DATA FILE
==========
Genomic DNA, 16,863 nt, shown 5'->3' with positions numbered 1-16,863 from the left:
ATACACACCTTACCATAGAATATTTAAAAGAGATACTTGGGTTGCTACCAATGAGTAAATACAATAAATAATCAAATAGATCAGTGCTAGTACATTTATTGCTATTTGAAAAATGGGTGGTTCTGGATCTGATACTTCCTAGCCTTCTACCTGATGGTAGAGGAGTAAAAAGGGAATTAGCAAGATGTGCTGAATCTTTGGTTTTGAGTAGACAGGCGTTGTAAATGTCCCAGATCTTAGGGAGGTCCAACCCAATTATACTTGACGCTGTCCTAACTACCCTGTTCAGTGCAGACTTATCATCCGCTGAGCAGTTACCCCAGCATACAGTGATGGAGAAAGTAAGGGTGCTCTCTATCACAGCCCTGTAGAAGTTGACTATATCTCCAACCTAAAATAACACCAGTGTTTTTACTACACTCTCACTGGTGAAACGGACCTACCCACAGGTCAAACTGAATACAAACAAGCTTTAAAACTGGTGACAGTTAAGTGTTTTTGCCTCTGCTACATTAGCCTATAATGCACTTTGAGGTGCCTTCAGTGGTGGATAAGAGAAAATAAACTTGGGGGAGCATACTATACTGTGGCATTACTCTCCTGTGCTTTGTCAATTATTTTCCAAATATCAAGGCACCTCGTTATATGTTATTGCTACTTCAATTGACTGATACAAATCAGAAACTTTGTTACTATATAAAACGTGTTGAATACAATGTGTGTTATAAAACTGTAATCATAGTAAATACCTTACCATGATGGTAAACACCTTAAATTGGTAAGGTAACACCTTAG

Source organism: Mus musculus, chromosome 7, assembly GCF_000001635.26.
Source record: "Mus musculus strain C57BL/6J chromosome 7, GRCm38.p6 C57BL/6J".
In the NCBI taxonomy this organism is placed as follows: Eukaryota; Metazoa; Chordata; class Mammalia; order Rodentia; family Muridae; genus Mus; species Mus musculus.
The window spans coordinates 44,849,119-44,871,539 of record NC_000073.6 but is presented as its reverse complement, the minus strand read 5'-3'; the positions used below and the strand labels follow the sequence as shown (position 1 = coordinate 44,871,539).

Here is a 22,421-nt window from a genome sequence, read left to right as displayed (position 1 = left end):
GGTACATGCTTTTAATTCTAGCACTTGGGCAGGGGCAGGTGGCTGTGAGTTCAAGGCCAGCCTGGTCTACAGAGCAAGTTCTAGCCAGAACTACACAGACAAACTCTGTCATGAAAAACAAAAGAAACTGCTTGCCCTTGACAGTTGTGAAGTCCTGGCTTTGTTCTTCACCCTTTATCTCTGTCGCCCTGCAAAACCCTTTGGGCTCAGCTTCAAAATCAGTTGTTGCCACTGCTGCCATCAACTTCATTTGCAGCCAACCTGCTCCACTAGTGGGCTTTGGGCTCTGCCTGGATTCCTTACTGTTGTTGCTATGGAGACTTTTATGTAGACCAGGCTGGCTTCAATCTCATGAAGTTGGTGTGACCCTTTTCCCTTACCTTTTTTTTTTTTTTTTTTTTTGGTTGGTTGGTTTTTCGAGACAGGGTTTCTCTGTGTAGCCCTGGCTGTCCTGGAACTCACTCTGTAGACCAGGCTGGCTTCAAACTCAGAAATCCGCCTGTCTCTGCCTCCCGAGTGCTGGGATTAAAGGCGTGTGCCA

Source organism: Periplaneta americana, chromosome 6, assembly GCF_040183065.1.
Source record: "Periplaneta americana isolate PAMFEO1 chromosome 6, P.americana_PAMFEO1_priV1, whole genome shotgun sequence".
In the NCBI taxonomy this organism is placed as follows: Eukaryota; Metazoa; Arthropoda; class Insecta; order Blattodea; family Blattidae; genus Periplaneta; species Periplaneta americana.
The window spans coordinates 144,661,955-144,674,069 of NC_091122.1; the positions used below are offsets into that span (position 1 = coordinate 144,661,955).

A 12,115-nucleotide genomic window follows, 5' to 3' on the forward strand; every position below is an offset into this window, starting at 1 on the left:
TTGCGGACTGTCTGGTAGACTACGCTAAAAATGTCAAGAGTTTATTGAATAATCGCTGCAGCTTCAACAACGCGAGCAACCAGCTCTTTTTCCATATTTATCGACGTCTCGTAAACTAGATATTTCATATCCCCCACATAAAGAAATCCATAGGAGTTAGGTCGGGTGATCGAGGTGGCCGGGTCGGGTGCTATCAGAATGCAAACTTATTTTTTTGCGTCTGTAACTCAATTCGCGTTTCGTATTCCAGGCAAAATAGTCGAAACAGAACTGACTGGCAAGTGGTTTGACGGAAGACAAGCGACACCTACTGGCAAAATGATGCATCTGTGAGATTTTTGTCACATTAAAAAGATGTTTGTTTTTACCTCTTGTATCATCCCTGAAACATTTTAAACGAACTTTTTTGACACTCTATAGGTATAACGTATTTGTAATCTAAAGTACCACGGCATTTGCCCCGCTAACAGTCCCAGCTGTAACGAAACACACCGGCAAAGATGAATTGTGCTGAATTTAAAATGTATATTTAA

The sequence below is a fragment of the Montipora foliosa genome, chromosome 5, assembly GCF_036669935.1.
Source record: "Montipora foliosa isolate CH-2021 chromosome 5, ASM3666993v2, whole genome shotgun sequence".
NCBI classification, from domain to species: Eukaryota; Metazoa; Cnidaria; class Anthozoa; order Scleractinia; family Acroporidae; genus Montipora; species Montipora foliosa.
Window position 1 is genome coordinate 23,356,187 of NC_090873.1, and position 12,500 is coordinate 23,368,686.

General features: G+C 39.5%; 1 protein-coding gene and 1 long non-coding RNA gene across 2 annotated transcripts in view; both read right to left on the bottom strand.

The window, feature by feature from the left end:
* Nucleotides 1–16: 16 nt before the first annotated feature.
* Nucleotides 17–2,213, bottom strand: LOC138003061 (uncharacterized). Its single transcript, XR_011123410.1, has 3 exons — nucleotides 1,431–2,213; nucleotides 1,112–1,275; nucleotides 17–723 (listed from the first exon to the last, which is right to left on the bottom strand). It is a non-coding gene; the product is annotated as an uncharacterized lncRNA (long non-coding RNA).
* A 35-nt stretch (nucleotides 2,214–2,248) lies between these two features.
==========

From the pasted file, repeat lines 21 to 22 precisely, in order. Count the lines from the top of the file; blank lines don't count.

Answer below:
* Nucleotides 1–16: 16 nt before the first annotated feature.
* Nucleotides 17–2,213, bottom strand: LOC138003061 (uncharacterized). Its single transcript, XR_011123410.1, has 3 exons — nucleotides 1,431–2,213; nucleotides 1,112–1,275; nucleotides 17–723 (listed from the first exon to the last, which is right to left on the bottom strand). It is a non-coding gene; the product is annotated as an uncharacterized lncRNA (long non-coding RNA).